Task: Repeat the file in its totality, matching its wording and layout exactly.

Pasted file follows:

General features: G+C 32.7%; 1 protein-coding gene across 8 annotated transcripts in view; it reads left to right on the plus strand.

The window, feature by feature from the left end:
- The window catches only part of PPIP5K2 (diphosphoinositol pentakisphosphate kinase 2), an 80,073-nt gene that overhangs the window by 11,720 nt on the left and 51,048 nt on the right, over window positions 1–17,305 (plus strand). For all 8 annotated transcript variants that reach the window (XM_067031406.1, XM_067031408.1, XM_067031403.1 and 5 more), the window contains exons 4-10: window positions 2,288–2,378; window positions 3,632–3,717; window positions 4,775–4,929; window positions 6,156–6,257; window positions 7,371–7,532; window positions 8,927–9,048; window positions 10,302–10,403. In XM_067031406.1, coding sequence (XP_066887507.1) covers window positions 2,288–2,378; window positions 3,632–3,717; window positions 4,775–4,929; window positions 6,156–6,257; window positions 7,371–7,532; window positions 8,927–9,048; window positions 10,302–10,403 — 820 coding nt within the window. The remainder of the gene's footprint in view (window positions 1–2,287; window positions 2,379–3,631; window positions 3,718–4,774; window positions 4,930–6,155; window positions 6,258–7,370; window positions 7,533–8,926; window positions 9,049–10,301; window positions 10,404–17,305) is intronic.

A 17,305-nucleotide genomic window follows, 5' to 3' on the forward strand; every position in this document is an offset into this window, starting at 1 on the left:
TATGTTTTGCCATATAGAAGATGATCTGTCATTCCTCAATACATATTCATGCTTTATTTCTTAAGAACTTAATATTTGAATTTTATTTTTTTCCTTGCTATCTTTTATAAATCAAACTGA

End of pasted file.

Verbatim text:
General features: G+C 32.7%; 1 protein-coding gene across 8 annotated transcripts in view; it reads left to right on the plus strand.

The window, feature by feature from the left end:
- The window catches only part of PPIP5K2 (diphosphoinositol pentakisphosphate kinase 2), an 80,073-nt gene that overhangs the window by 11,720 nt on the left and 51,048 nt on the right, over window positions 1–17,305 (plus strand). For all 8 annotated transcript variants that reach the window (XM_067031406.1, XM_067031408.1, XM_067031403.1 and 5 more), the window contains exons 4-10: window positions 2,288–2,378; window positions 3,632–3,717; window positions 4,775–4,929; window positions 6,156–6,257; window positions 7,371–7,532; window positions 8,927–9,048; window positions 10,302–10,403. In XM_067031406.1, coding sequence (XP_066887507.1) covers window positions 2,288–2,378; window positions 3,632–3,717; window positions 4,775–4,929; window positions 6,156–6,257; window positions 7,371–7,532; window positions 8,927–9,048; window positions 10,302–10,403 — 820 coding nt within the window. The remainder of the gene's footprint in view (window positions 1–2,287; window positions 2,379–3,631; window positions 3,718–4,774; window positions 4,930–6,155; window positions 6,258–7,370; window positions 7,533–8,926; window positions 9,049–10,301; window positions 10,404–17,305) is intronic.

A 17,305-nucleotide genomic window follows, 5' to 3' on the forward strand; every position in this document is an offset into this window, starting at 1 on the left:
TATGTTTTGCCATATAGAAGATGATCTGTCATTCCTCAATACATATTCATGCTTTATTTCTTAAGAACTTAATATTTGAATTTTATTTTTTTCCTTGCTATCTTTTATAAATCAAACTGA